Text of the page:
Did you know that if wishes were beggars, horses would fly?
Or some such thing I was told when I was young, and that to save myself from too much heartache and too much disappointment which was bound to fall on me like a piano from the clear blue sky, I should not wish for too much, and not too often.
Little girls and little boys who have more than a few measly items on the page for Father Christmas to deliver are greedy. They are bad children who no-one will like, and of course, they never get at all what they asked for. They'll get nothing. Nothing at all.
They should have been more reasonable. More humble. Not so spoiled.
We learn soon enough, don't we, that we must cut our cloth according to our means.
That there isn't any merit in asking for a better dress, a better kind of toy or a larger slice of a much, much better cake because it makes mummy sad, or daddy angry, or it leads to some diatribe about how grateful we should be to have half a boiled cabbage leaf which saves us from starvation.
Let the festival of suffering commence ...
Now, let the days and the times pass, roll on, move on, move further on over all these seconds, all these minutes, years and sometimes decades later, there sits a person and they don't know what they want, for only what they can be sure to get can they still want, and what they can be sure to get is worth no more right now than that old cabbage leaf was back then - nothing.
There they sit and there they try to visualise a house they would want to own, or a life they would want to lead, only there's nothing there at all, nothing comes and if it does, it wavers and never seems to be quite real, leaves you with a broken, sad feeling that there's something you're not getting, something you are missing out on, but you don't know what it is, only that it is as old as the ages themselves and it seems to have always been there ...
And here comes, to the rescue, a small orange elf.
Yes, the elf is orange. It is dressed in blue and green and wears no hat, there is no need, indoors it doesn't rain, didn't you know.
The elf says that it came to grant all your wishes, but what does the sad person say?
What do they think?
Do they jump for joy and shout, "At last! You're here! Where the HELL have you been! Ah, no matter, welcome, elf! I was beginning to think you'll never arrive at all! Well no matter, here, have some honey, get your thickest, biggest notebook out, sharpen your pencil and LET'S GET STARTED ON THIS LIST THAT SPANS A LIFETIME!"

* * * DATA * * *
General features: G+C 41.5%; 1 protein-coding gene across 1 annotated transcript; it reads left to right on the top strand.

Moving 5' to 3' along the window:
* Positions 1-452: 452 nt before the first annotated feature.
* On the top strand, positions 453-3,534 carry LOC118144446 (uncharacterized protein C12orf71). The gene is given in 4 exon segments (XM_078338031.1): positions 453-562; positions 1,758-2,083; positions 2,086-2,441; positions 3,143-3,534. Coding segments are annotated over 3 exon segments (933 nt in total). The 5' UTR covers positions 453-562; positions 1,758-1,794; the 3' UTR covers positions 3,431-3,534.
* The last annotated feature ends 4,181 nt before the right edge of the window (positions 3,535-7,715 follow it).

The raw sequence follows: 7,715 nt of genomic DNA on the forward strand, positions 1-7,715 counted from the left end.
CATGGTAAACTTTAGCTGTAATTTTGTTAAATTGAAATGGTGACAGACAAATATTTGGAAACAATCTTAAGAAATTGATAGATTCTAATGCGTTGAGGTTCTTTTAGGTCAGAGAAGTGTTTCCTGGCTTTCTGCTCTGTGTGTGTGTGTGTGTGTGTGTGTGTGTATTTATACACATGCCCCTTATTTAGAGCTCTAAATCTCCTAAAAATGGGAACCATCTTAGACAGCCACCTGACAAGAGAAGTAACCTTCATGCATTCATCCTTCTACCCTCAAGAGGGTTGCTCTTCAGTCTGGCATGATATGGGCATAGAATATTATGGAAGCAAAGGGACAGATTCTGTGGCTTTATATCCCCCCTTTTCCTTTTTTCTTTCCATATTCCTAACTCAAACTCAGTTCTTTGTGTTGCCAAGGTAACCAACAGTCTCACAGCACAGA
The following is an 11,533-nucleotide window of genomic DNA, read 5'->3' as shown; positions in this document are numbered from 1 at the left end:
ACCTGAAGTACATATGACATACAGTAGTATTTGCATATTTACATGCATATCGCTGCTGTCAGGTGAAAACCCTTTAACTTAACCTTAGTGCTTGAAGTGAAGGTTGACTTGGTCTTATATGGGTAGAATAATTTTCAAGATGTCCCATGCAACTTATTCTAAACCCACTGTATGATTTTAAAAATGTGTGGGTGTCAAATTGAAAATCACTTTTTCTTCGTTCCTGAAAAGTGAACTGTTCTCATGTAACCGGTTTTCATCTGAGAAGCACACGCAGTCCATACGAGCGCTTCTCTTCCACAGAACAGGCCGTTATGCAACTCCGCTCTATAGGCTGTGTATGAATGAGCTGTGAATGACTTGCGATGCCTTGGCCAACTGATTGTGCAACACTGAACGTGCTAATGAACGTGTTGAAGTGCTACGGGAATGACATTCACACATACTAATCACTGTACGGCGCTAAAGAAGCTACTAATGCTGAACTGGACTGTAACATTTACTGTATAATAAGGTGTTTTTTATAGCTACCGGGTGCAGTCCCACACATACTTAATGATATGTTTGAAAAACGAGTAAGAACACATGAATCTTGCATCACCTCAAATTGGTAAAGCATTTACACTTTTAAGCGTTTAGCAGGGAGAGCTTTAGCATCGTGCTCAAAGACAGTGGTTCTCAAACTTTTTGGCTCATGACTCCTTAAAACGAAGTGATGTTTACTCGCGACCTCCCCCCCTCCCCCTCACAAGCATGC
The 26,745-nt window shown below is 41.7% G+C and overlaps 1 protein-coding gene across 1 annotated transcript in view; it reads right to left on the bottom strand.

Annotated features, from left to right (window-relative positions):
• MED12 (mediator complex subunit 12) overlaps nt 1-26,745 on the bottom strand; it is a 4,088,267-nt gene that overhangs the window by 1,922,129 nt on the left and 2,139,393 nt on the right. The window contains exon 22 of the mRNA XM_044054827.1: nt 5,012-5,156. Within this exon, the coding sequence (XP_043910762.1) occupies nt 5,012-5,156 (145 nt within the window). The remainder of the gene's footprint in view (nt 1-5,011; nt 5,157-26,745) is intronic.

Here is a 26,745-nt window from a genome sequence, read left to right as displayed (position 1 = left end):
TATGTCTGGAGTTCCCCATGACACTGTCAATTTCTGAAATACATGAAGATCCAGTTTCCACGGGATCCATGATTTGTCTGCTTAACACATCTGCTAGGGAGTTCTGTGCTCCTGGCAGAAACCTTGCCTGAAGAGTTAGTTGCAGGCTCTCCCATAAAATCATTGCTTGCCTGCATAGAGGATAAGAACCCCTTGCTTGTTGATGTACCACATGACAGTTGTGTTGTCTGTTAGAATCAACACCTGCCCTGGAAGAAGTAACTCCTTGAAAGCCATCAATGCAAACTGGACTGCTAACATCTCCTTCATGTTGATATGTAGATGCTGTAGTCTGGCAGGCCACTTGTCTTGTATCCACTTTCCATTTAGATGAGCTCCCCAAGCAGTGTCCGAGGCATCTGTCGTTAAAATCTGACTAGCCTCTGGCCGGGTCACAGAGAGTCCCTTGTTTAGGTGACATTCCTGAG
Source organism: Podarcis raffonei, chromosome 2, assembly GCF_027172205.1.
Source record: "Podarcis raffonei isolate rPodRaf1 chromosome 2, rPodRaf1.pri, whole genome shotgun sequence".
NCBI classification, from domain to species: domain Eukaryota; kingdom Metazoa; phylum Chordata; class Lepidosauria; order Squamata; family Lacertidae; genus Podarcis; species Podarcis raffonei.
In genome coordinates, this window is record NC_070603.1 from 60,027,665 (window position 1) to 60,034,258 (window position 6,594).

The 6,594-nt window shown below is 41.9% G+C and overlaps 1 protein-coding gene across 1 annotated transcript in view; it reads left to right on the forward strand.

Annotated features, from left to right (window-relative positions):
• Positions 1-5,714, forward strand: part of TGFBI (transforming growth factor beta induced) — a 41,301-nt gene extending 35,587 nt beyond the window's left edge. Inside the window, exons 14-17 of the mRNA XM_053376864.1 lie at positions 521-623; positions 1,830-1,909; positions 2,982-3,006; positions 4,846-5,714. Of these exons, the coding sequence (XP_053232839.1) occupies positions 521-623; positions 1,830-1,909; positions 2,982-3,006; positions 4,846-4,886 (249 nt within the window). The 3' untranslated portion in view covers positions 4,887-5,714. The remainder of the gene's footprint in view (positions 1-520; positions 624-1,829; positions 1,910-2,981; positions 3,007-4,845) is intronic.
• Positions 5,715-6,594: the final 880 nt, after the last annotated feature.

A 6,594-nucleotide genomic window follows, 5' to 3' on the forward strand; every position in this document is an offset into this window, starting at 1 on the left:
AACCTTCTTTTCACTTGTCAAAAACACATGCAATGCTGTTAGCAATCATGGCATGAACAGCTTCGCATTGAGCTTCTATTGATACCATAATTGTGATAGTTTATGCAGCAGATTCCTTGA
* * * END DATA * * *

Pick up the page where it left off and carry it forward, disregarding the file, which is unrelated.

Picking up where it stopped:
No. They sigh.
They thought at first they can ask for better health or something, so they can work harder, make themselves more useful.
But then they thought that was too much, and far too selfish all around, and could only lead to severe and nasty repercussions, and they stop the thought of cessation of suffering and instead, try very hard to be enlightened, and all unconditional, and wish for something GOOD instead of something selfish, nasty, evil ...
"World peace? An end to hunger and starvation? Finally having someone find those goddamned weapons of mass destruction so we can all go home and get some dinner?"
The elf raises both eyebrows of an attractive copper gold that goes remarkably well with its orange complexion, shakes its head so that the little bell on the end of it's purple scarf makes a nice little tinkling sound, and we are lucky if it doesn't simply bugger off at this point in sheer frustration.
Luckily though, our person has a measure of Modern Energy training and can notice frustration and lack of rapport when they see it right in front of them, even in a small elf, and hastily they say, "Just a minute! I'm sorry, I probably misunderstood ... could you help me out and tell me what I'm supposed to do? I'm a confused individual, you see, being born and raised in this hellhole and I need all the help I can get ..."
Thus humbly addressed, the elf sighes again but noticeably softens. It even smiles, comes a little closer and sits down just near the person's right hand.
"Look," says the elf gently and as though it was talking to an idiot, "You are supposed to tell me what you want. Straight out, no lying. No thinking in circles and in great big knots, no excuses, no feeble attempts at being sociable, or honourable, or better than you really are.
"This doesn't work in magic, don't you know. Magic is always honest."
The person is surprised by this information but willing as they are, they try to take the good advice and think of something they would want.
But all they can think of is a small ball, with red spots on it, shiny and brand new and obviously never having been bounced, ever.
Oh shit, they think. Here's my one and only chance at magic and typical! I'm fucking it all up again with my own stupidity. Think, goddamn you you stupid piece of shit! For once in your miserable painriddled life, get it together for long enough to wish for something useful, something decent!
The elf watches in total non-understanding as the person's brow creases and crinkles even more, exactly along the lines of wrinkles that already sit so deep in their skin and face and prove that they have done this type of thing a million times before, so much so, it is right carved upon them now for all to see.
But all for all the frowning, wrinkling, thinking hard and harder still it is no use - the person sees the ball again, and nothing else at all, no matter how they try for statues made of purest gold or giant castles on the loneliest of mountain tops.
"Oh give it up!" exclaims the elf in frustration. "Give it up! I can see that ball, it is so real already, I'm surprised it doesn't pop straight out of mid air by now without me doing anything at all! What is WRONG with you people???? Why don't you just show me the ball and let's get on with this!"
The person, thus broken out of their internal bitter ancient war with a start, looks to the elf and nearly bursts out into tears as they declare with quaking voice, "But then I have a ball, and you might disappear, and I would have to kill myself for the monstrous fool I am to have such opportunity, and then to go and waste it so!"